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Woodlands Falcons Blanked by Dobbs Ferry Eagles

DOBBS FERRY, N.Y. — The Woodlands Falcons were shut out by the Dobbs Ferry Eagles 39-0 in the class C semifinal game Saturday at Gould Park.

Playing in a field covered with snow, so different than the green grass they had practiced on just the day before, the Falcons managed to hold the hosts’ powerful offense for just two plays until running back Tim Soave sprinted for 55 yards to score the first touchdown for the Eagles.

After that the Woodlands seemed to lose control, making repeated mistakes such as a pass from quarterback Justin Riccio straight into the hands of an opponent. A second interception resulted in a touchdown, as did a fumble.

After every Eagles touchdown, the Falcon’s players looked more desolated. “Come on, guys,” one of then moaned after the Eagles scored, making it  39-0 still in the first half.

Matt Smith, the Woodlands athletic director, said the snow hindered the Falcons spread offense while favoring Dobbs Ferry’s style.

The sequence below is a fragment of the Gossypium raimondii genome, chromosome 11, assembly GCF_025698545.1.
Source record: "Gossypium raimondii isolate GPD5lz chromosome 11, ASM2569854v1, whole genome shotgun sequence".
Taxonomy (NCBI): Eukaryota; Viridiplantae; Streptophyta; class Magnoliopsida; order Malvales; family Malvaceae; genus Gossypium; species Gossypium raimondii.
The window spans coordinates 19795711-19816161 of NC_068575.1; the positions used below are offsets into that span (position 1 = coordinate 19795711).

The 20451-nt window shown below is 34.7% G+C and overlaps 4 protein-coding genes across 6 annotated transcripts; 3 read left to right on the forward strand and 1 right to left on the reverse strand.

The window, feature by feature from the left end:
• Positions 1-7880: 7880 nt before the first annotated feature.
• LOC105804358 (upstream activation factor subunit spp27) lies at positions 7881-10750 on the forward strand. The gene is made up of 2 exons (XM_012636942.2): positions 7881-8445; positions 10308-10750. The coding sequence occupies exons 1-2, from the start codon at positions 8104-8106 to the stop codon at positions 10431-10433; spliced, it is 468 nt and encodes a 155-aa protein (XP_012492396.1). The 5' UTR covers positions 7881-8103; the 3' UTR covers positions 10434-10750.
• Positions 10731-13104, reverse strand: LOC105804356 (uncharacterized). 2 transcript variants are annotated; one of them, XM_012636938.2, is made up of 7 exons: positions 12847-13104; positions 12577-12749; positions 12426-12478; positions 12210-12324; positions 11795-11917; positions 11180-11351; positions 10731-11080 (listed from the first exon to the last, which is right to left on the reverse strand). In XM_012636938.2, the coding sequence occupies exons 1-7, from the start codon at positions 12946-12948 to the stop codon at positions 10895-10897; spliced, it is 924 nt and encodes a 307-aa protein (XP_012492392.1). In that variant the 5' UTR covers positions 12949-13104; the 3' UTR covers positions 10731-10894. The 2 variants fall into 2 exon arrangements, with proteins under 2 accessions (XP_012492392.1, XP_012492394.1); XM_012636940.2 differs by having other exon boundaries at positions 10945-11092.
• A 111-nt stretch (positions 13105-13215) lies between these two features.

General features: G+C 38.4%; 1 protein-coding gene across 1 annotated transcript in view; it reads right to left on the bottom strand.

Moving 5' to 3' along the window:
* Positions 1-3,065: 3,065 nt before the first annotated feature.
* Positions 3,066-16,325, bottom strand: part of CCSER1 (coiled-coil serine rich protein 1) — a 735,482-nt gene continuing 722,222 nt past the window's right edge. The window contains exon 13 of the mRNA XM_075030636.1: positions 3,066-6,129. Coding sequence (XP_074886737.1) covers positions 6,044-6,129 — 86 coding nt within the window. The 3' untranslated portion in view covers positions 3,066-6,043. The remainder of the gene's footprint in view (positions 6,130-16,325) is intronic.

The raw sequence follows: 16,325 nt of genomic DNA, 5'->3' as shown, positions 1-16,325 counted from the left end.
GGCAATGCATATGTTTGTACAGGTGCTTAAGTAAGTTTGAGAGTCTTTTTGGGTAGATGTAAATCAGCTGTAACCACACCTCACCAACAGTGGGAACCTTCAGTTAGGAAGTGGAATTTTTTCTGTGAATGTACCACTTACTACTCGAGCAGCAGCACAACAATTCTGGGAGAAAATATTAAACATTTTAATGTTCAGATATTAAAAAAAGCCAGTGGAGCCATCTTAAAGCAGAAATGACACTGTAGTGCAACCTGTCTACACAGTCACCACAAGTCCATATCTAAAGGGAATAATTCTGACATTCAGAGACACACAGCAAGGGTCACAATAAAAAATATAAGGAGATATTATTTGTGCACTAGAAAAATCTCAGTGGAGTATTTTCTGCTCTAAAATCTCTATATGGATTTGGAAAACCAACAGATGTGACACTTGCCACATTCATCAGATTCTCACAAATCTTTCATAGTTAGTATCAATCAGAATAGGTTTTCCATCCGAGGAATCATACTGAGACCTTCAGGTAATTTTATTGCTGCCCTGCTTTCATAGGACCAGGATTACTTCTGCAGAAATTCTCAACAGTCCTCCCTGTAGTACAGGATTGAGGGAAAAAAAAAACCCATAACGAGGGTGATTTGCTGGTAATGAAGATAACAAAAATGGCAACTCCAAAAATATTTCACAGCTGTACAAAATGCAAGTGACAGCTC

“They like to run the ball, we like to pass the ball,” Smith said. “It’s difficult to pass the ball in this weather.”

Smith added that on a sunny day Woodlands could have better luck, though Dobbs Ferry's head coach Jim Moran highlighted that his team also has a fast offense.

“We couldn’t run as well,” Moran said.

Richard Jackson, the father of Woodland’s receiver Raymond and a former football coach, agreed that the weather affected both teams, but pointed that it became an advantage for the Eagles once they opened a wide lead.

“They get the momentum,” Jackson said in the second half.

Even with the score at 39-0, Jackson never stopped cheering the team.

“They are still fighting,” he said. “They don’t give up.”

The game ended the Falcons hopes of making to the finals. It was a disappointing end for a team that had come from a six-game winning streak and boasted confidence before the game . Yet Woodlands has reasons to celebrate, having performed far better than in recent years thanks, many say, to Head Coach Mike Meade and the assistants he brought with him from Yonkers’ Roosevelt High School, which won a class A championship.

During Friday’s practice, Meade said it would be good for the Woodlands players to face a school famous for its strong football.

“They've got a tradition there. We'd like to start one here,” Meade said.

He might have done just that.

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